Nanotubos de carbono

A carbon nanotube (CNT) is a tubular form of carbon with a diameter as small as 0.4 nm and length from a few nanometers up to a millimeter.

Nanotubos de carbono

Carbon nanotubes were discovered in 1991 by Sumiyo Iijima, a Japanese scientist working at the NEC Corporation. A carbon nanotube (CNT) is a tubular form of carbon with a diameter as small as 0.4 nm and length from a few nanometers up to a millimeter.  The length-to-diameter ratio of a carbon nanotube can be as large as 28,000,000:1, which is unequalled by any other material.

Carbon exists in several allotropes (different physical forms) including graphite and diamond which are the most familiar. To imagine the structure of a carbon nanotube, think about taking a single layer of a graphite sheet, cutting it into a long rectangular piece, and curling it up so the long edges of the rectangle join one another.  The result is a single-wall carbon nanotube (SWCNT). If you take multiple layers of a graphite sheet, then you get a multiwall carbon nanotube (MWCNT).

Of course, no one is sitting out there rolling graphite sheets in order to make nanotubes. These are grown in laboratories often using a process called chemical vapor deposition.

This process can be carried out using instruments called reactors that can be quite sophisticated, but carbon nanotubes can be made in a standard chemistry laboratory relatively easily. A quartz tube about 2.5 cm in diameter serves as the reactor vessel and is inserted inside a furnace (a furnace is a standard heating device for synthesizing and treating materials). The nanotube is grown on a silicon wafer that is placed at a central location inside the quartz tube. A thin layer of iron or nickel or cobalt is applied to the silicon wafer to serve as a catalyst to grow the nanotubes. A hydrocarbon such as methane or ethane or acetylene is sent through the reactor tube which is heated to 750-900ºC by the furnace.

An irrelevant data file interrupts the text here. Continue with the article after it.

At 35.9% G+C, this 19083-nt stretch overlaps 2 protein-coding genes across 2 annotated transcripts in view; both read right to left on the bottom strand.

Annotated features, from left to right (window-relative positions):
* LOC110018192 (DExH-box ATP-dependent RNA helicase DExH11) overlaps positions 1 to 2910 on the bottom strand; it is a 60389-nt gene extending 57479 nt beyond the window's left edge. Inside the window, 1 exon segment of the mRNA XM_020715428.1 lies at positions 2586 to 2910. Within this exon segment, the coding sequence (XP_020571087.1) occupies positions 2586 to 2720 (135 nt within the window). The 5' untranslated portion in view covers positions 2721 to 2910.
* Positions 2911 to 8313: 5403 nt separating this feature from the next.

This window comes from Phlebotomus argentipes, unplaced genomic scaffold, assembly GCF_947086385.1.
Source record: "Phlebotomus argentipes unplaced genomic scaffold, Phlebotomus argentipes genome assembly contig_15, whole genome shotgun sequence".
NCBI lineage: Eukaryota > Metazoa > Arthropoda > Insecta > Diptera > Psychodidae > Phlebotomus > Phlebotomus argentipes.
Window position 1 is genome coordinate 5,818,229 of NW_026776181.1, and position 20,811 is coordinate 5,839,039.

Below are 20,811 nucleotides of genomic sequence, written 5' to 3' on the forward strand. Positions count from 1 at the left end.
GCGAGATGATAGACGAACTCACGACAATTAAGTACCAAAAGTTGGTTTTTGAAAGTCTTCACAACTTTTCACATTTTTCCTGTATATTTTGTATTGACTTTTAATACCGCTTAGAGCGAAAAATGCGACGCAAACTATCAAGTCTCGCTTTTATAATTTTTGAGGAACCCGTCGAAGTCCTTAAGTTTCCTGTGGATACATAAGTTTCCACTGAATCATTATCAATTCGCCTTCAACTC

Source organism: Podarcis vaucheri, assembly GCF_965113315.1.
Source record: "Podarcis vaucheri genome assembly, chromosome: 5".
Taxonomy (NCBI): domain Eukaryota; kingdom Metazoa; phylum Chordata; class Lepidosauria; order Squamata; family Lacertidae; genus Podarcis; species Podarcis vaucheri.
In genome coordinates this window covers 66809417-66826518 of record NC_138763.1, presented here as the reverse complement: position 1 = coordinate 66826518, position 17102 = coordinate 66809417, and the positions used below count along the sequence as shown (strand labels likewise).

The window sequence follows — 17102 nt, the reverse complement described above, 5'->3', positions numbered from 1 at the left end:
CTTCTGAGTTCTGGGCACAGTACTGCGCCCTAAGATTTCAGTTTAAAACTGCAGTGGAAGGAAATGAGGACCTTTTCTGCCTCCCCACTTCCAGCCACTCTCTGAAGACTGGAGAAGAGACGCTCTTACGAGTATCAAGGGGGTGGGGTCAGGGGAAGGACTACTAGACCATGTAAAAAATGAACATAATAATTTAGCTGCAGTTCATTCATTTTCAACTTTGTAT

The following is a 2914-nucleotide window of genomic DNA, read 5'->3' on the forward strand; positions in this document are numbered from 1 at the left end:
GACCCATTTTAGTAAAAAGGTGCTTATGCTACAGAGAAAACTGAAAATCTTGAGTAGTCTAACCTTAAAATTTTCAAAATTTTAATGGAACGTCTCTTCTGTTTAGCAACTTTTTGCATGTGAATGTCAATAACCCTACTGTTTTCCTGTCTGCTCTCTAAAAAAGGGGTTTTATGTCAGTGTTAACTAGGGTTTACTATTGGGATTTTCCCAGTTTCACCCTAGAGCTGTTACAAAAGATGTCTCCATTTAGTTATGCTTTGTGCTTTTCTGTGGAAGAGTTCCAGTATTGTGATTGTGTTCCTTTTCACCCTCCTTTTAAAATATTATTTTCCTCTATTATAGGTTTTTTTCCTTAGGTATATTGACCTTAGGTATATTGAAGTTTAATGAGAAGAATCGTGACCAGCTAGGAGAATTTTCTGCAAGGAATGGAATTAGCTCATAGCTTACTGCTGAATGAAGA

Continue to explore nanomaterials by reading about other examples of materials that exhibit interesting properties on the nanoscale: inorganic nanowiresdendrimersnanoparticlesgrafeno, and pontos quânticos.

Estrutura da ilustração 3D do tubo de grafeno. Crédito da imagem: Rost-9/bigstock.com

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